Our recollections of the Old Baraboo Race course take us back many years, away back to the sixties, probably some fifty-six, or maybe fifty-seven years ago. Some few of the older citizens can remember it, but the main part of the present generation have probably never even heard of it, although at the time it was a very important asset to the village.
I was one of a bunch of small boys of the neighborhood and we watched the details of its construction, and the various events that took place there, with the keenest interest. In fact we were right on the job early and late, and there was very little that got by us.
It was just on the even of the base ball era, and at the time horse racing seemed to be the most popular public amusement that we had. It is true that there were other amusements, such as skating and dancing, but these seemed to attract mainly just the younger element, while the horse race seemed to catch all classes.
The old and the young, the well-to-do and the poor, the good and the bad, all mingled and jostled their way together in a rather rough but good natured crowd and all for the time being at least were on a common level.
Up to this time, horse racing in the vicinity of Baraboo had been carried on in a rather desultory manner. It sometimes took place in some farmer’s meadow, or may be on some fine stretch of country highway, and on special occasions the village streets were sometimes used for this purpose, and even the frozen surface of Devils lake has been the scene of some fiercely contested races.
With a view of providing a suitable track for horse racing, and also putting the amusement in such shape that it would at least finance itself, an association of some of the local horse-men was organized. The main spoke in the wheel was Captain Ellsworth, and associated with him were Steve Emery and his son Frank Emery. There were probably others interested but if so they did not take a very active part in the affairs.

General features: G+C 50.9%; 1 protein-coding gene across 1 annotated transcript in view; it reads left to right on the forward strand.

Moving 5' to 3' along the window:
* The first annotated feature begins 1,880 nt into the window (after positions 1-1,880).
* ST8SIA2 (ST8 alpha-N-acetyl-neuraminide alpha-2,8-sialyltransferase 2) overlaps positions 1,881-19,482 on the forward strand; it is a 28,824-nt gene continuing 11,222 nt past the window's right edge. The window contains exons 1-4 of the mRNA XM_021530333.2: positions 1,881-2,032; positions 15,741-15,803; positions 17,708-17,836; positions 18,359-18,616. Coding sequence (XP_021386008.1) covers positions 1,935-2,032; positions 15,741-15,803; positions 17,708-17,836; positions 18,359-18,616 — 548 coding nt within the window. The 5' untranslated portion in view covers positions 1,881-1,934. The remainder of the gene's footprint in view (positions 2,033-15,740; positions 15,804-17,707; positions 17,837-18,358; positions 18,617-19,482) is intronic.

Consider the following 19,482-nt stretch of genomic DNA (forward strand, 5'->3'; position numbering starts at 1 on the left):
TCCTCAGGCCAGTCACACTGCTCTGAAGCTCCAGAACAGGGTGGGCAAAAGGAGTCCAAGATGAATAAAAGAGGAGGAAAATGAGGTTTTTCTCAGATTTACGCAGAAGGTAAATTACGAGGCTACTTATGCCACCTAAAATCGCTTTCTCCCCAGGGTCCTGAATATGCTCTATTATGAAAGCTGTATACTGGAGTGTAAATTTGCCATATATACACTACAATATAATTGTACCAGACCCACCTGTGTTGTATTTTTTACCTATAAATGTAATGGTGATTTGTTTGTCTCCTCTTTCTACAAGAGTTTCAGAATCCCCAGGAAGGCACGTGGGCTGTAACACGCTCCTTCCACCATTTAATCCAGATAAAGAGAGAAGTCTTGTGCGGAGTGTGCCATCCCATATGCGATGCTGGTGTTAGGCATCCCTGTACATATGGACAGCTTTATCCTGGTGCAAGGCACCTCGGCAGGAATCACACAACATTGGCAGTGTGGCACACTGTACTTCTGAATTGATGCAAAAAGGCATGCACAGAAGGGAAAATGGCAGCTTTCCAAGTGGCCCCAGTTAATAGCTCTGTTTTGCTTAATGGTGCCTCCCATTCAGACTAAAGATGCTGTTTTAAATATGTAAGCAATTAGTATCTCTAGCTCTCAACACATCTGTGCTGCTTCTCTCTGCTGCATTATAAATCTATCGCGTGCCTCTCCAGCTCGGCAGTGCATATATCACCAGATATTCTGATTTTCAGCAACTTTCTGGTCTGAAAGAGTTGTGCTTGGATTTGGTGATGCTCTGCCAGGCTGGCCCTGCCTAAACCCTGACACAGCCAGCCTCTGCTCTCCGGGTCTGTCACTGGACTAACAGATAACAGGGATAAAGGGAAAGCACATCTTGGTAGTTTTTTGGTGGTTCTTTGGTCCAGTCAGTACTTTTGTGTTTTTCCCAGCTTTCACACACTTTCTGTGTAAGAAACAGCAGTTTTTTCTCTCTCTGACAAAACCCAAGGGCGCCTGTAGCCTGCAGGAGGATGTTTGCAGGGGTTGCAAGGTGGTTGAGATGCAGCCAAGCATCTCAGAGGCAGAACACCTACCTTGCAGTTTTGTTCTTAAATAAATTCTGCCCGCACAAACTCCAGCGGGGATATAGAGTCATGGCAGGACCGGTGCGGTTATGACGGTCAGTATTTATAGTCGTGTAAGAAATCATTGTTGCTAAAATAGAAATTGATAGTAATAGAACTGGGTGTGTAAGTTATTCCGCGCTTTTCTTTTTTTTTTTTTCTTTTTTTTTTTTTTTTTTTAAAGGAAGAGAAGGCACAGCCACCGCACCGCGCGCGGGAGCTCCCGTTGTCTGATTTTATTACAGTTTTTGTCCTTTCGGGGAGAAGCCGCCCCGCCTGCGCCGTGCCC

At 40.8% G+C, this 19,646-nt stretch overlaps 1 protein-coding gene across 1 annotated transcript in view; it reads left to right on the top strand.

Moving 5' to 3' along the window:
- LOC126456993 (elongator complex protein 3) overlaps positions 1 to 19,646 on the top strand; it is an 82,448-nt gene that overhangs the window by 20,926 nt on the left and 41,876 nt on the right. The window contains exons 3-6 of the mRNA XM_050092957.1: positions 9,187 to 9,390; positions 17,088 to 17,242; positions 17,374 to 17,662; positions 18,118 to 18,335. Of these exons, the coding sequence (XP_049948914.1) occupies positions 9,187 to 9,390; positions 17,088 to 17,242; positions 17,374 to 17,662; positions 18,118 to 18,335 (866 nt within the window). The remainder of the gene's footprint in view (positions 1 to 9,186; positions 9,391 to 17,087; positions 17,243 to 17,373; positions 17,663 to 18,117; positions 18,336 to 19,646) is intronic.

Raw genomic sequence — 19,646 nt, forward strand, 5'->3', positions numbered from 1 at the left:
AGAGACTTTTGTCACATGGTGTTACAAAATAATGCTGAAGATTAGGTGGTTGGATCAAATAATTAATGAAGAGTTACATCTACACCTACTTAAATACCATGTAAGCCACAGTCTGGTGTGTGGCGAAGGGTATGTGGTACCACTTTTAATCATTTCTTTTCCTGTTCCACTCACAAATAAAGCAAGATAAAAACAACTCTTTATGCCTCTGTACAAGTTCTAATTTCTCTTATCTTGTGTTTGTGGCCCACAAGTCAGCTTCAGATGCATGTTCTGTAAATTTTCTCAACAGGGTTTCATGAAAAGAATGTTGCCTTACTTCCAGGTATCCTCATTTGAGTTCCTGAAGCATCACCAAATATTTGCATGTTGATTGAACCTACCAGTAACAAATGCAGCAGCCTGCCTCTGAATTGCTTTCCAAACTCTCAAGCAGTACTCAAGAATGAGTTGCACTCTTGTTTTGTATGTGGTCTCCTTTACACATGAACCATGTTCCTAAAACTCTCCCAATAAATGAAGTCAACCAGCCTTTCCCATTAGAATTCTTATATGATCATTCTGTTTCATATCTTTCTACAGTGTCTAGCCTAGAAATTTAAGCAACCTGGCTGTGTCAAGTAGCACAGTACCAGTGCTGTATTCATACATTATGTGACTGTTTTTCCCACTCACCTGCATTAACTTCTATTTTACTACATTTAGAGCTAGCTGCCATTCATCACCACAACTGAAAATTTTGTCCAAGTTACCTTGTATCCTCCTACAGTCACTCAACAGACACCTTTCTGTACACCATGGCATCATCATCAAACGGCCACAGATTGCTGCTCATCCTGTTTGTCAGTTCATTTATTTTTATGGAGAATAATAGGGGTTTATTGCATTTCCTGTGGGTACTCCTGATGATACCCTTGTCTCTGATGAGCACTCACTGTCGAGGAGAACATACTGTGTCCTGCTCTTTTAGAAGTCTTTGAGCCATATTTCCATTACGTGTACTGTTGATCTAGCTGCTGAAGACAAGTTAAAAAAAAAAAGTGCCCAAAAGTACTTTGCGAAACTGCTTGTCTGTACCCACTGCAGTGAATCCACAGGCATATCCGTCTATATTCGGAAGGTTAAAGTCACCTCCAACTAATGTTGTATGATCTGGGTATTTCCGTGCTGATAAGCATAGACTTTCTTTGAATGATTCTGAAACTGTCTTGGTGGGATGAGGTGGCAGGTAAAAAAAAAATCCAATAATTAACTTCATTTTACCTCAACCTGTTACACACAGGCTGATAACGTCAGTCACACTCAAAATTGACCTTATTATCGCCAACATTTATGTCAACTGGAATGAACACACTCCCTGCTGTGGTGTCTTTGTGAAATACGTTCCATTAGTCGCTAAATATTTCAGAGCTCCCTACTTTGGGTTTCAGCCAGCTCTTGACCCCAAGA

Ellsworth was a man possessed of unusual fine personal appearance, well above the average in size, straight as an arrow, and he wore a long full glassy black beard, quite common in those days. A man of but few words, but of considerable action and determination, and if given the opportunity, he no doubt would have made an ideal military leader. His whole general appearance was one that commanded respect.
A tract of land in the east part of town was selected and was based for a term of years of the Peck estate. This tract was a part of the original Even Peck homestead of 160 acres and described as the southwest quarter of section 36, town 12, range 6 east. At that time this tract was wild land, covered for the most part with underbrush and small timber, with some few scattering large trees. It also included a small pond, where water stood the year ‘round.
This tract, roughly speaking, included what is now the four blocks lying between Elizabeth and Camp streets, and Fourth and Eighth streets. It also included all of Elizabeth street and probably part or all of Camp street lying between Fourth and Eighth streets. On this tract was laid out and graded a half mile oval race course, and this was all inclosed with a high board fence, the whole arrangement being similar to the one at the present fair grounds.
The Main Entrance
The main entrance, and the only for that matter was located exactly at what is now the intersection of Fifth street with Elizabeth street, and the judges’ stand was located about where the Williams Grocery store is now situated. The vicinity of these four corners saw many dollars change hands in those old days, not from the gate receipts alone, but mostly the money lost and won on the races.